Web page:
Presidential-elect Barack Obama's nominee for attorney general will be taking a salary hit when he moves from his white-shoe law firm to become the highest law enforcement official in the land. But Eric Holder will be entering the $186,000 a year job with a multi-million cushion from his law firm.
According to documents disclosed Tuesday to Congress as part of his nomination, Holder will receive a $2.5 million payment in 2009 from his law firm, Covington & Burling. This figure comes on top of the $2.1 million he earned from the firm in 2008.
That sum alone makes Holder one of the highest paid members of the law firm, where partners' average profits were $1.17 million in 2008, according to a survey by Legal Times.
Much of the $2.5 million payment comes from standard compensation: $632,767 in capital payments he invested in the firm when he joined in 2001; $680,820 in deferred compensation from the previous fiscal year; and $484,073 in partner compensation work and pension contributions for the current fiscal year, according to the disclosure record.
But Holder will also receive $1.3 million as a "separation payment" which will be paid "prior to or immediately following" his separation.
The firm said in a statement that such payments are routine for partners leaving to go anywhere but another law firm and are calculated "based on a standard methodology that would be applied to any similarly situated partner." It continued, "the methodology has been established and applied by our firm for many years and was in place well before the parties knew that Mr. Holder was being considered for a Federal appointment."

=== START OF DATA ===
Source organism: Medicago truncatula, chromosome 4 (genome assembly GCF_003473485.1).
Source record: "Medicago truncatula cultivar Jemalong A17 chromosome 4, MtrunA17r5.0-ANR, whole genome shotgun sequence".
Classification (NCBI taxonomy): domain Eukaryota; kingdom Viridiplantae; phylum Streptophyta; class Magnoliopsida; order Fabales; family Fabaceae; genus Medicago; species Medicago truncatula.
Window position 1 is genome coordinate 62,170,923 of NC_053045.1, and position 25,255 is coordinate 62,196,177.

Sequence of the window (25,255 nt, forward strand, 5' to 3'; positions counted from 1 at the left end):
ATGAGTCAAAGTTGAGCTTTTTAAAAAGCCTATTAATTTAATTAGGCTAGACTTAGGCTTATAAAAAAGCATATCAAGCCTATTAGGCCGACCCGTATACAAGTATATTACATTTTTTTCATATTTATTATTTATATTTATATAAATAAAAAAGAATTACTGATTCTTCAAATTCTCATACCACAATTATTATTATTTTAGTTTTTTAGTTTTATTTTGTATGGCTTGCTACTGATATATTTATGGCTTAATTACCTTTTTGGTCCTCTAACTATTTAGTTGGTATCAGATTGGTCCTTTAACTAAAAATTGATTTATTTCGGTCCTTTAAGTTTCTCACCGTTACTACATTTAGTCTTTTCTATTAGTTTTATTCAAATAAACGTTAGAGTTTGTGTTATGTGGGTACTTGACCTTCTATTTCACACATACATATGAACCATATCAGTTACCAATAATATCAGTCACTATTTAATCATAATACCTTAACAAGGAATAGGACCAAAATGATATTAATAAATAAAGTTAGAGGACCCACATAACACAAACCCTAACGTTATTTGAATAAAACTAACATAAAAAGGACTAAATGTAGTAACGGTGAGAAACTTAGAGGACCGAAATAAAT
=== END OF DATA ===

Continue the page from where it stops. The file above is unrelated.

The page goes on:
But law firm management experts said that separation payments are not standard operating procedures when partners leave law firms, although they said such an arrangement wasn't unheard of. "It's not common to get something on top of all that," said Peter Zeughauser, a law firm management consultant.
A spokesperson for the Obama transition team did not respond to comment.
Holder, who served as deputy attorney general in the Clinton administration, first joined Covington in 2001 and has worked there continuously since. In that time he had handled a variety of cases, including representing companies such as UBS Financial Services, Chiquita Banana and Global Crossings.
Holder To Remain Vested in Firm's Benefits
Holder also states that he has consulted the Office of Government Ethics and the Justice Department ethics officials to identify potential conflicts with his work at the firm and noted that should other conflicts arise he will consult the department's ethics officials.
According to the disclosure records, Holder will remain vested in the firm's benefits and retirement plans, but will no longer contribute any money.
In addition to interest on his retirement and other accounts, Holder disclosed that he earned $5,534 in dividends from Verizon stock in 2008. In total, according to disclosures, Holder's net worth is $5.7 million.
Holder was an early supporter of Obama and one of his top advisors on the campaign trail, where he coordinated the vetting of the vice presidential pick.
Holder would be the first African American attorney general. He has had a long career in many different facets of the legal system: first as a prosecutor with the Justice Department and then as a judge on the D.C. Superior Court. During the Clinton administration, he was appointed U.S. Attorney in the District of Columbia and later served as Deputy Attorney General, the second highest post in the agency.
Senators on both sides of the aisle have praised Holder, but his nomination has recently hit a delay in the Senate Judiciary Committee. Republicans have asked for more time to review Holder's background, saying that Holder did nothing to stop the pardon for Marc Rich. Democrats have agreed to postpone his nomination hearing until min-January.